Former Sen. Olympia Snowe (R-Maine) said Friday that she supports gay marriage, despite a long history of declining to state her position while in office.
"I think obviously this has evolved over time on the whole issue for the whole country and the nations," Snowe, a moderate Republican, told CNN. "We've seen a sea change in society's whole attitude on this particular issue and it's only natural for government to be responsive to those changes."
Earlier this week, HuffPost reached out to Snowe at the Bipartisan Policy Center, where she currently works, to talk about her position on the issue. A spokeswoman for the organization said Snowe was "going to pass."
Snowe voted for the Defense of Marriage Act in 1996, which banned the federal government from recognizing states' same-sex marriages. But the long-serving Maine senator, who passed on running for re-election in 2012, told CNN Friday that she no longer supports DOMA.
In 1998, Snowe appeared hesitant on gay rights. "I have always said that there's a strong difference of opinion in society whether sexual preference should be given civil-rights protection," she told the Boston Phoenix. That year, she refused to announce a position on an ultimately successful referendum that repealed an anti-discrimination law against gays and lesbians. She later sponsored an LGBT non-discrimination bill at the federal level.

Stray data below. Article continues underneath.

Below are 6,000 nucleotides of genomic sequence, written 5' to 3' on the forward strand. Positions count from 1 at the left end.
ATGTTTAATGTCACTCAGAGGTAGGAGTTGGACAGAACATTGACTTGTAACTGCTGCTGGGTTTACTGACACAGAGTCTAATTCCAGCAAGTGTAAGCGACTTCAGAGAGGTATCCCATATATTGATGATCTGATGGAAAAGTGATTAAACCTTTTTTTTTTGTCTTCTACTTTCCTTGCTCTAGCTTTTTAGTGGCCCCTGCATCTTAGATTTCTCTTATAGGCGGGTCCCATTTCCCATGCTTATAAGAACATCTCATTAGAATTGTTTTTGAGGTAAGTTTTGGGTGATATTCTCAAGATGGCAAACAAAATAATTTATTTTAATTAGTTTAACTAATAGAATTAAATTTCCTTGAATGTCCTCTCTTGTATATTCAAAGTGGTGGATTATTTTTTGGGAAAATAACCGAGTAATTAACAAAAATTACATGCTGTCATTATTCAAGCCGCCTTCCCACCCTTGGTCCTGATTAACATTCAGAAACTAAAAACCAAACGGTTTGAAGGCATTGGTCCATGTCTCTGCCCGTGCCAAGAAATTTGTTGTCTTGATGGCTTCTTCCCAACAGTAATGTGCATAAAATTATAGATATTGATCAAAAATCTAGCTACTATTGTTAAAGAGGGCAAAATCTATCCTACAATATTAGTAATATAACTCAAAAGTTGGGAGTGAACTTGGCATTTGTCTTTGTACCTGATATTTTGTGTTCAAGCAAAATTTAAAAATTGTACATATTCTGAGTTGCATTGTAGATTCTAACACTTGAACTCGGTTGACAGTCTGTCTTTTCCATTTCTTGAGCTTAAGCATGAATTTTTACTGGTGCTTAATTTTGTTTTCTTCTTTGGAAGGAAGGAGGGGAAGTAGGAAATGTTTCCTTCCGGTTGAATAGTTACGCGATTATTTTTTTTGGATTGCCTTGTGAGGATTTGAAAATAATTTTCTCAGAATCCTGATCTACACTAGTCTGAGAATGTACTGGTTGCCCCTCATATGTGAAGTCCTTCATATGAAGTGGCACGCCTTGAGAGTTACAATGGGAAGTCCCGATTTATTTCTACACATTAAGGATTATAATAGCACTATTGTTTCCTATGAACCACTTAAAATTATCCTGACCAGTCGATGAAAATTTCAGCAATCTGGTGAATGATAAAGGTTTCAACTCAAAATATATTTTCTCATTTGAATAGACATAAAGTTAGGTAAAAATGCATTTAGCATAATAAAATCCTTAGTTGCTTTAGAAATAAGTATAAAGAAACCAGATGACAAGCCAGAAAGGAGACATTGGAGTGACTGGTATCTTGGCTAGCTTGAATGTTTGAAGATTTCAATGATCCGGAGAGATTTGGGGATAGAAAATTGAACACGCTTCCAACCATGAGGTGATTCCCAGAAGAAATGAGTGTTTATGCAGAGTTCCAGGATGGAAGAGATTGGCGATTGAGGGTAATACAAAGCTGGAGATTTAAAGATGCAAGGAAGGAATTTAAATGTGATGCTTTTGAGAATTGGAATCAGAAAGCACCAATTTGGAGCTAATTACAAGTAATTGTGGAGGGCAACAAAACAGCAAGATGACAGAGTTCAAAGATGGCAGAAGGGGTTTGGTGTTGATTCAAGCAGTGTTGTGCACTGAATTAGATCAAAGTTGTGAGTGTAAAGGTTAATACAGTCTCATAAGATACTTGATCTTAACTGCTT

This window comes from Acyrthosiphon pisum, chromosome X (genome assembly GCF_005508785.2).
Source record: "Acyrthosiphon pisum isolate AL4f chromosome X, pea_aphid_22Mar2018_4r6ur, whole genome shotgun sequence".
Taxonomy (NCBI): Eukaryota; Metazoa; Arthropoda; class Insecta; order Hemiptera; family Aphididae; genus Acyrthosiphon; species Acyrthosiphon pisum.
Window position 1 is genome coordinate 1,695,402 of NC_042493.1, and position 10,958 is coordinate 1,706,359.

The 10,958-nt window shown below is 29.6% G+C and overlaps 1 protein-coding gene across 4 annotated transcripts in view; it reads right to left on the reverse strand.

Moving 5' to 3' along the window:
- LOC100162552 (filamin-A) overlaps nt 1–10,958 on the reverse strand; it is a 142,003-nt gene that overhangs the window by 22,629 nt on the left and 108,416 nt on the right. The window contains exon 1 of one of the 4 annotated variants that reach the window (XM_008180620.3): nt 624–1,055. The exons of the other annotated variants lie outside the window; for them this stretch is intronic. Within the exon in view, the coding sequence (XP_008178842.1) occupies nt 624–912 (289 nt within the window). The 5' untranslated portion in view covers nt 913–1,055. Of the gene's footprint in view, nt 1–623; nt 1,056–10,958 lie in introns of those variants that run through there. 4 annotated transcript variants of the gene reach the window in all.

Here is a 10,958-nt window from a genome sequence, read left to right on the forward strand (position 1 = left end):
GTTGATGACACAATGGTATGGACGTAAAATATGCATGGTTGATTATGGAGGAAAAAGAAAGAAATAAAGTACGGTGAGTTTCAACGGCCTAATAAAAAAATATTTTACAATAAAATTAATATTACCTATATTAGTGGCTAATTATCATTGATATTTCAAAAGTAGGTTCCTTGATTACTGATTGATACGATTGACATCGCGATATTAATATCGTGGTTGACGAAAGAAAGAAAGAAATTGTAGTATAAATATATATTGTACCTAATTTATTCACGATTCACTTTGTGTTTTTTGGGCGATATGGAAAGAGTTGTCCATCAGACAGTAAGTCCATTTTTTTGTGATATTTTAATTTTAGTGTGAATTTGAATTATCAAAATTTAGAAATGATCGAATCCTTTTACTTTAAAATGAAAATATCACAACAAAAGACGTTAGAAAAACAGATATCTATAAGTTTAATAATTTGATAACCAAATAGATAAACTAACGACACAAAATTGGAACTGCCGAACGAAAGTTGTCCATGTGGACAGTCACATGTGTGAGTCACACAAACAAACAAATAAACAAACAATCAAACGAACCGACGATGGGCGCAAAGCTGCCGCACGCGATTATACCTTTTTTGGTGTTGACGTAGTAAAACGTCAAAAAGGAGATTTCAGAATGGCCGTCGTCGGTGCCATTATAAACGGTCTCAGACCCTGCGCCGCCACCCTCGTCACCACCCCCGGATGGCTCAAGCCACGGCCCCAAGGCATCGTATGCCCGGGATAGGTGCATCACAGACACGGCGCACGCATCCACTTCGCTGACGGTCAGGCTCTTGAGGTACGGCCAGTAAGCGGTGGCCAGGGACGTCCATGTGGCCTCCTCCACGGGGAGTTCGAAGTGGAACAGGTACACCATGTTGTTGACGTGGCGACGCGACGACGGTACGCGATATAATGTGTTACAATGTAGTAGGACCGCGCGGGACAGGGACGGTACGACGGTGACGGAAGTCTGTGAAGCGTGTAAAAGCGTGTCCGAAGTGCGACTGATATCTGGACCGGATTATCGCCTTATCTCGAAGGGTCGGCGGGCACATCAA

Maine has been a gay marriage battleground in recent years, with one referendum on the issue in 2009 that failed and another in 2012 that passed. Snowe refused to say how she voted in either. "It is left to individual states through the legislature or referenda to make their own determinations on this personal issue, and the people of Maine will now make this final determination come Election Day," she said in a 2012 statement.
Once out of public office, Snowe said that she had voted in November for legalizing gay marriage.
Snowe, like Sen. Susan Collins (R-Maine), voted to repeal the "don't ask, don't tell policy" that banned gays and lesbians from serving openly in the military. Collins, like Snowe while in office, has refused to say whether she supports gay marriage.